Wednesday, June 25, 2014

A lesson in Comic Cartography

Amanda also sent in this article from Fine Books Magazine about Comic Cartography
“The plumb pudding in danger.” In 1805 English cartoonist James Gillray lampooned Napoleon (right) and British Prime Minister William Pitt. CREDIT: LIBRARY OF CONGRESS, LC-USZC4-8791.
“The hungry customer.” Canada (left) offers Great Britain a breakfast of hot cereal while Uncle Sam’s smaller serving is politely refused. CREDIT: AUTHOR’S COLLECTION.
“The Rhodes colossus.” As the founder of the De Beers diamond mines, Cecil Rhoades was a great supporter of the British Empire. When he announced plans to build a railway and telegraph line across Africa from Cairo to Cape Town, Punch magazine portrayed him as the great Rhodes colossus. The original colossus guarded the Greek harbor of Rhodes in the 2nd century BC, and at 30 metres, is thought to have been the tallest structure of the ancient world. CREDIT: PUNCH, 10 DECEMBER, 1892.
“I repeat, we see no signs of intelligent life.” In a world gone mad with nuclear weapons that are capable of destroying the world several times over, cartoonists Roy Careless asks how we could ever possibly consider ourselves to be an intelligent form of life. CREDIT: NATIONAL ARCHIVES OF CANADA, C-141801.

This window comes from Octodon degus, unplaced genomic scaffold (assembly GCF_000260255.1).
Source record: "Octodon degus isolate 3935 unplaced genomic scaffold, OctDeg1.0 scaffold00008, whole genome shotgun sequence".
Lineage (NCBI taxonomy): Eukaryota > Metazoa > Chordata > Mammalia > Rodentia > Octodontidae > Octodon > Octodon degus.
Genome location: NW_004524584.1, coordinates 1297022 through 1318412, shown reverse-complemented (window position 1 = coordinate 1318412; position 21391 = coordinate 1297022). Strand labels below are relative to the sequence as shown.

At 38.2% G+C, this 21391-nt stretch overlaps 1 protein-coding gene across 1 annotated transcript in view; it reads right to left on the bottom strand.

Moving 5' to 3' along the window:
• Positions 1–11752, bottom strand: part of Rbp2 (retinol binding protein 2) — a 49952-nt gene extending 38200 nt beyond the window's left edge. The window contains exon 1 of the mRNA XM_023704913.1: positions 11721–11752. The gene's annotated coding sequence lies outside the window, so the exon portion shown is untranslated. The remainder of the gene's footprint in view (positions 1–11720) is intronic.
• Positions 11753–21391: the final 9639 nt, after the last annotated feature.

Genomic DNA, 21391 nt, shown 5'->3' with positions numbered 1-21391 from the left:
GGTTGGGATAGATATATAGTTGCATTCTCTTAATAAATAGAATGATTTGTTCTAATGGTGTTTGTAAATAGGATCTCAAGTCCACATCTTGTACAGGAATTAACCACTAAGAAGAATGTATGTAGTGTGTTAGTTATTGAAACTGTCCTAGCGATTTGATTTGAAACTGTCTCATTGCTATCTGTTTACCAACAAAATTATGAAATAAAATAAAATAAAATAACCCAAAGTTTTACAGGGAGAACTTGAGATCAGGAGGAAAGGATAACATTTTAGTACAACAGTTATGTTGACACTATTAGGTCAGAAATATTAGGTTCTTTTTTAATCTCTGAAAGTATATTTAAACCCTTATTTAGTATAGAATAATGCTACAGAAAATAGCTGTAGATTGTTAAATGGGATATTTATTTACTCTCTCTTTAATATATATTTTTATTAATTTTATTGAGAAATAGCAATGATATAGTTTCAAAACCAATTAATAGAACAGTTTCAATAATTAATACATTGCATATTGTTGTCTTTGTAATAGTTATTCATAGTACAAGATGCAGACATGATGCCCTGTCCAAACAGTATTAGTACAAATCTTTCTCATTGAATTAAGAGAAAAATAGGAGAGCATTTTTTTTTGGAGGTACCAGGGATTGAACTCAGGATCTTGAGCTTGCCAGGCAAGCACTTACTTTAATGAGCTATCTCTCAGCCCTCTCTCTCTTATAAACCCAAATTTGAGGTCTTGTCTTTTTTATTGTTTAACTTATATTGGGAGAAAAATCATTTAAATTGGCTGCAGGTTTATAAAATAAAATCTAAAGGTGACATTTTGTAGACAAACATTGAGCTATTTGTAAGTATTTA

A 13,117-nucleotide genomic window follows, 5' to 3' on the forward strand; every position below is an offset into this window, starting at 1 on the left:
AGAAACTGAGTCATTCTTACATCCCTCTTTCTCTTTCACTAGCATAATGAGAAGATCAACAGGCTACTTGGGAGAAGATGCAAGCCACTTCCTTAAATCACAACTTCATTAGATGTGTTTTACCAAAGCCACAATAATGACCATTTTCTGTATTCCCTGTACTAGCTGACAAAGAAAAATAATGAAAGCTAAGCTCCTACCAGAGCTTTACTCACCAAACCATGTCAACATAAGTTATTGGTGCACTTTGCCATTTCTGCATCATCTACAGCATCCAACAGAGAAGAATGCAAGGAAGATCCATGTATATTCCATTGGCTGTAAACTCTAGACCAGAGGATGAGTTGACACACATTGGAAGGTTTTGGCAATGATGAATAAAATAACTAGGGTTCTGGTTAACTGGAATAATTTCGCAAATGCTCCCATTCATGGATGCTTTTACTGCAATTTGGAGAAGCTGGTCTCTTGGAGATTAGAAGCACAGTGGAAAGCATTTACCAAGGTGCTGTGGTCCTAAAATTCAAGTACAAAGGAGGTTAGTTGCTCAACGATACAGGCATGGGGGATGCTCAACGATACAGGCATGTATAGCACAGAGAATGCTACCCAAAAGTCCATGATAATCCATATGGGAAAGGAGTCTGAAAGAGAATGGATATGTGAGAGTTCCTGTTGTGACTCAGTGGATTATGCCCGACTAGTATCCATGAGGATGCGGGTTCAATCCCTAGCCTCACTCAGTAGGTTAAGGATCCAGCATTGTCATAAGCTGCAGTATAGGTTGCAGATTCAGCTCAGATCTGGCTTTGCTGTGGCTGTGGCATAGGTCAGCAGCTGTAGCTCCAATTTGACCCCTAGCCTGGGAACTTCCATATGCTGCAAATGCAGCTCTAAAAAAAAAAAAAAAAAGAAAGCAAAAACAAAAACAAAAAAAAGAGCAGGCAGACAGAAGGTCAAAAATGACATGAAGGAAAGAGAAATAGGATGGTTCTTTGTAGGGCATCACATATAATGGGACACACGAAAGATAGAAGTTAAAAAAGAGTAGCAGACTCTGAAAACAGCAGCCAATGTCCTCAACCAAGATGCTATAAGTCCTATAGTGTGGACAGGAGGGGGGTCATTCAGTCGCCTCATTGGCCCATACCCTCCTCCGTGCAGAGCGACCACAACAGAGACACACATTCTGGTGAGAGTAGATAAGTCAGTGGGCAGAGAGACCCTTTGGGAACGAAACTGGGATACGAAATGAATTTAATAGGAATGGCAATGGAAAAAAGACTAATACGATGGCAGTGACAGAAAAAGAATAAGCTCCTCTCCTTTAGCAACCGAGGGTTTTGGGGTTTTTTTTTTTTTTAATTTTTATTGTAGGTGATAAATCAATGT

In this broadside from 1876, Uncle Sam and his family feed the world using their new Uncle Sam wood stove by Abendroth Brothers. From the red, white and blue fabrics, to the Declaration of Independence on the wall, the image is a celebration of America’s centennial. CREDIT: LIBRARY OF CONGRESS.
“Heal.” Duncan Macpherson would like us to think that President Jimmy Carter (dressed like a country preacher) has some rather unusual methods for improving the world’s problems. The caricature was inspired by the announcement in May 1977 of a new foreign policy for the U.S. CREDIT: LIBRARY AND ARCHIVES CANADA, C-112581.
“The French Invasion, or John Bull, bombarding the Bum-boats.” Gillary’s 1793 caricature has the British Isles, in the form of King George III, blasting a fleet of bumboats into the face of France. At the time, there was some concern that revolutionary France might challenge Britain’s sovereignty. Bumboats were small vessels that ferried supplies to ships moored offshore and their reference by Gillray was obviously meant to underline the British monarch’s contemptuous reaction to the situation. CREDIT: BRITISH MUSEUM.

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